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1492: Conquest of Paradise Jul 28, 2014 Gérard Depardieu plays Christopher Columbus in Ridley Scott’s big-budget telling of the “discovery” of the Americas. This film is presented as part of Film in the Garden, the Museum's Monday night sundown film series in the May S. Marcy Sculpture Garden. 65 other events on Monday, July 28
 
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Home / Articles / Music / Music feature /  Charli XCX explores the dark side of love
. . . .
Wednesday, May 08, 2013

Charli XCX explores the dark side of love

U.K. electronic-music songwriter proves pop can be interesting

By Jeff Terich
Charli-XCX-2-Photo-by-Jesse-Jenkins-web Photo by Jessie Jenkins

English electro-pop singer-songwriter Charli XCX is still a few months shy of her 21st birthday, but she’s already built up one hell of a musical résumé.

Charli, born Charlotte Aitchison, recorded her first album, 14, when she was 14 years old. It was never officially released, a fact that she’s perfectly OK with (in an NME interview, she referred to her early songs as “fucking terrible MySpace music”). However, in the six years since that album’s creation, Charli has made some impressive headway as an artist.

In 2011, she released a pair of critically acclaimed singles, “Stay Away” and “Nuclear Seasons,” which blended vibrant electronic textures with gothic moodiness. A year later she co-penned Icona Pop’s club banger, “I Love It,” which marked the first single with her songwriting credit to chart on the Billboard Hot 100.

On April 16, Charli XCX released her proper debut, True Romance, via IAMSOUND Records. Speaking with CityBeat over the phone between U.S. tour stops, Aitchison says that while she was writing the album, she felt that she was still discovering what kind of artist she was.

“The writing process for me is always a total mess,” Aitchison says. “This was no different. I’ve written this record as I’ve been growing up. Some of it was written when I was 18 or 19.

“I was figuring out who I was as a person,” she adds. “And I didn’t really know until I wrote ‘Stay Away.’ Before that, I felt totally lost—like any young person.”

Much of Aitchison’s own musical development happened through self-discovery. She notes that she “didn’t grow up in a house where we were always listening to The Beatles.” Instead, she listened to a lot of Spice Girls and Britney Spears as a child. In her teenage years, she began to dig deeper into electronic and underground music, which gave her an initial push toward creating music of her own.

“When I was around 14, I discovered the Ed Banger label, and I kinda fell in love with French electro, like Justice,” she says. “And I kinda wanted to start making music like that. And I failed miserably.

“After that, I became massively in love with Robert Smith, and Björk and Kate Bush,” she adds.

Shades of The Cure, Björk, Kate Bush and Justice all crop up throughout the 13 tracks on True Romance. Steeped in booming synthesizers and well-placed samples, the album sounds dense and modern, reminiscent of contemporary acts like Goldfrapp and The Knife while giving a nod to ’80s new-wave and goth. “Nuclear Seasons” melds the danceheavy art-pop of Robyn with the dark theatrics of Siouxsie and the Banshees, while “You’re the One” creeps with sleazy, syrupy bass sounds toward a blissfully anthemic chorus. And the upbeat, major-key twinkle of “Lock You Up” sounds like a modern update of an early Depeche Mode or Thompson Twins single.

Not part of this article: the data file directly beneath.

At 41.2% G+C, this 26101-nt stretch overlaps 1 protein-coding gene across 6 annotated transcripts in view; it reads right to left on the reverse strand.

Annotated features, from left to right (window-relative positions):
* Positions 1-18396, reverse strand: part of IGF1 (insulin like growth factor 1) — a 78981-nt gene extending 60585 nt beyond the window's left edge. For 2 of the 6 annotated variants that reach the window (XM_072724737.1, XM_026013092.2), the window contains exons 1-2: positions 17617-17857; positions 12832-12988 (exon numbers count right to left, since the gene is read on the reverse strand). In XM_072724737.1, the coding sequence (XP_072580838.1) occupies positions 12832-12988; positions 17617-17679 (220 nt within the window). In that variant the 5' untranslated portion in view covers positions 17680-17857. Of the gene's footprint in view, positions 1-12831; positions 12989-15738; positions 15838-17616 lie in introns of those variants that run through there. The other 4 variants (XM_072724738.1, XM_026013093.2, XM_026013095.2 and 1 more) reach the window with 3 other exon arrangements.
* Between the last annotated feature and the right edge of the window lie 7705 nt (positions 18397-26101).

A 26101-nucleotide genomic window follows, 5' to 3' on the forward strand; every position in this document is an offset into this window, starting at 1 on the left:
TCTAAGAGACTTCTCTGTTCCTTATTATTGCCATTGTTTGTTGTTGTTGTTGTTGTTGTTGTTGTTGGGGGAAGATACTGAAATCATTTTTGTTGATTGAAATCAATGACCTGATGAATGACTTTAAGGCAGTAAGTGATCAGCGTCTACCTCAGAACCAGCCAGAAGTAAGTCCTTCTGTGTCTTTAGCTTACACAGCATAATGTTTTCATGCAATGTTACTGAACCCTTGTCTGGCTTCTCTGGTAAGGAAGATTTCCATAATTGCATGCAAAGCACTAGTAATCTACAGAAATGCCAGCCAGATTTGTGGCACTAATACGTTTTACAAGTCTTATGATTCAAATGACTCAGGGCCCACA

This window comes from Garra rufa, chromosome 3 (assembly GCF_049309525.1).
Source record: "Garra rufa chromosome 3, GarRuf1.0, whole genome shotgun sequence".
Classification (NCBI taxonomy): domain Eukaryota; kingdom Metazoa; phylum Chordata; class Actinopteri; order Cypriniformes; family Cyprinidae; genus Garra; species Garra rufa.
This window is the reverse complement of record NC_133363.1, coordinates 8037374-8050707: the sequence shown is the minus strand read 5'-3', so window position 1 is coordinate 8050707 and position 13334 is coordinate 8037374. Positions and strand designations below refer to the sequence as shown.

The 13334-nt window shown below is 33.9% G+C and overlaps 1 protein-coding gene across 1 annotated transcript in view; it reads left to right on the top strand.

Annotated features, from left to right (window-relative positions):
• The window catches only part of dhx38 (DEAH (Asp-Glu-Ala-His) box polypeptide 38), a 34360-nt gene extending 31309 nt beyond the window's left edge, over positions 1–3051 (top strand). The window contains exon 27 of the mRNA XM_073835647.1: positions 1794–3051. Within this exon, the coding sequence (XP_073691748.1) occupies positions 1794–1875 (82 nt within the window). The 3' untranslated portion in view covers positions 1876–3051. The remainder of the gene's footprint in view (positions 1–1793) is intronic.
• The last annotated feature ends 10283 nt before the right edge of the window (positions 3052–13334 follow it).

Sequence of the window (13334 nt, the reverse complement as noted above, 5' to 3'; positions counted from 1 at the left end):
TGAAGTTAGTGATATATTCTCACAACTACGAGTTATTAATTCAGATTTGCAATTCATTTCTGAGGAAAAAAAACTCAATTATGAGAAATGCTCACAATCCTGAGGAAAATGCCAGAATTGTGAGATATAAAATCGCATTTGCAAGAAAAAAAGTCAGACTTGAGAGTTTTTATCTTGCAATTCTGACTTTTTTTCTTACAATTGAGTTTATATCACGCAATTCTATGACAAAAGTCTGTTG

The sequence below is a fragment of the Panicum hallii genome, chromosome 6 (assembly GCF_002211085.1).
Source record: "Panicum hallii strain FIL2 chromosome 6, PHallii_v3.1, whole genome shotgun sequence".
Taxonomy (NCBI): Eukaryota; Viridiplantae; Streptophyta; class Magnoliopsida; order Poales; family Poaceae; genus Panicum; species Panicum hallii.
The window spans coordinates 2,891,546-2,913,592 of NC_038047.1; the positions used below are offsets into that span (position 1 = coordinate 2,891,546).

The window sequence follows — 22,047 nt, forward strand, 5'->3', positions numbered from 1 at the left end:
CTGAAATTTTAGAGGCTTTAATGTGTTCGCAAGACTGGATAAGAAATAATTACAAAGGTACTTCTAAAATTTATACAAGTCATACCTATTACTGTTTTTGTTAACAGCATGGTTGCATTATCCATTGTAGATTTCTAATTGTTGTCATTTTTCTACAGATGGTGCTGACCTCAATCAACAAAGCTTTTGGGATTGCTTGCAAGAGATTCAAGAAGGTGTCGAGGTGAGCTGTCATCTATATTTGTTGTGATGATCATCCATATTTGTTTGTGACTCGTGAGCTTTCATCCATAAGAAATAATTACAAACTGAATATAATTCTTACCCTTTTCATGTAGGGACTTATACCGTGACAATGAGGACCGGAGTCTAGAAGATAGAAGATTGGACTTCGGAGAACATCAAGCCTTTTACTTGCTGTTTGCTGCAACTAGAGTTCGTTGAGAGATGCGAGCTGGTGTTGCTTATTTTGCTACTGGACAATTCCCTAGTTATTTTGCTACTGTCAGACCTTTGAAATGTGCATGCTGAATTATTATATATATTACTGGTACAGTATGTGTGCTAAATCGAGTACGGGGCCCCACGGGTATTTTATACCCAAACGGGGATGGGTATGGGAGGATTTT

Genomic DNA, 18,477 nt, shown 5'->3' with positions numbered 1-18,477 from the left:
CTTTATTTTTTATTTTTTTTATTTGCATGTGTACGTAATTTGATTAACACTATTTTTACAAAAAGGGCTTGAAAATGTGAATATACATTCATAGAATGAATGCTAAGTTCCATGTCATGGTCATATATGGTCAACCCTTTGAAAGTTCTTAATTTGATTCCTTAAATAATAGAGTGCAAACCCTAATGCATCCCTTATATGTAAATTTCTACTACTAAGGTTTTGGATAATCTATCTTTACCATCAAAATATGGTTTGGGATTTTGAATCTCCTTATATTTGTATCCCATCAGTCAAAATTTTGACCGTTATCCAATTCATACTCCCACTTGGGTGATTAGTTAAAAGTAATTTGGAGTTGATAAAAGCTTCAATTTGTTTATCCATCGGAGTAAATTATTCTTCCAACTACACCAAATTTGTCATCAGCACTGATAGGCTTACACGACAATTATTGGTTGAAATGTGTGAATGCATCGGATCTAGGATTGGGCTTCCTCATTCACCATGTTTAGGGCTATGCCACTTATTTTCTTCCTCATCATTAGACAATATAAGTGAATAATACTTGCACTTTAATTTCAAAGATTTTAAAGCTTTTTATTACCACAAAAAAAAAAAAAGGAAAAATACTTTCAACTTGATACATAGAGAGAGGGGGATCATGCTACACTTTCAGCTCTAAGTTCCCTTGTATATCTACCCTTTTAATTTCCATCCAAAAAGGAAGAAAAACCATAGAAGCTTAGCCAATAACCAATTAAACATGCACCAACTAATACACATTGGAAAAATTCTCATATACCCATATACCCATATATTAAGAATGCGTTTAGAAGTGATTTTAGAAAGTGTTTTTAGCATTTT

Stylistically, Charli XCX covers a lot of diverse ground under an electro-pop umbrella. But all of it is marked by big, immersive production, a sound that Aitchison intended to tie in with the album’s lyrical themes.

“When I wrote this album, I wanted it to sound very romantic,” she says. “I always wanted to make it luscious and rich, to sound like the color purple.”

True to its title, True Romance touches upon various facets of relationships. One of its highlights, early single “Stay Away,” is sung from a post-breakup perspective, with a chorus that goes, “Now that you’re gone / Why don’t you stay away.” Elsewhere, she touches upon sex (“What I Like”), incompatibility (“You [Ha Ha Ha]”) and, on the soaring closer, “Lock You Up,” absolute infatuation.

True Romance isn’t merely about romance itself, but the trials and tribulations that come with relationships. To Charli, what makes romance “true” is its darker side.

“There are all different kinds of relationships: Your first relationship. The first time you think you’re in love. Your first breakup,” she says. “And I’m talking about it from the perspective of being in love. So, I chose the title True Romance because [romance is] meant to be beautiful, but it’s only really true when there’s a darker side to it, when you’re depressed or isolated or schizophrenic.”

Charli XCX has progressed quite a bit since her early days of playing warehouse raves in London or releasing songs like “Dinosaur Sex” and “Neon Fashion and Glowstix.” But while her aesthetic has changed and her music has grown much more sophisticated, what hasn’t changed is Charli’s investment in pop music. And with True Romance, she intends to show that pop can still be challenging and interesting.

“To be honest, I feel like audiences are tired of being treated like idiots,” she says. “People are bored of pop music—top-40 pop music. And some people still think ‘pop’ is a bad word. And sometimes it is terrible.

“I just want to make pop music that’s real and emotional.”

Charli XCX plays with Marina and the Diamonds at House of Blues on Friday, May 10. The show is sold out. charlixcxmusic.com




 
 
 
 
 
 
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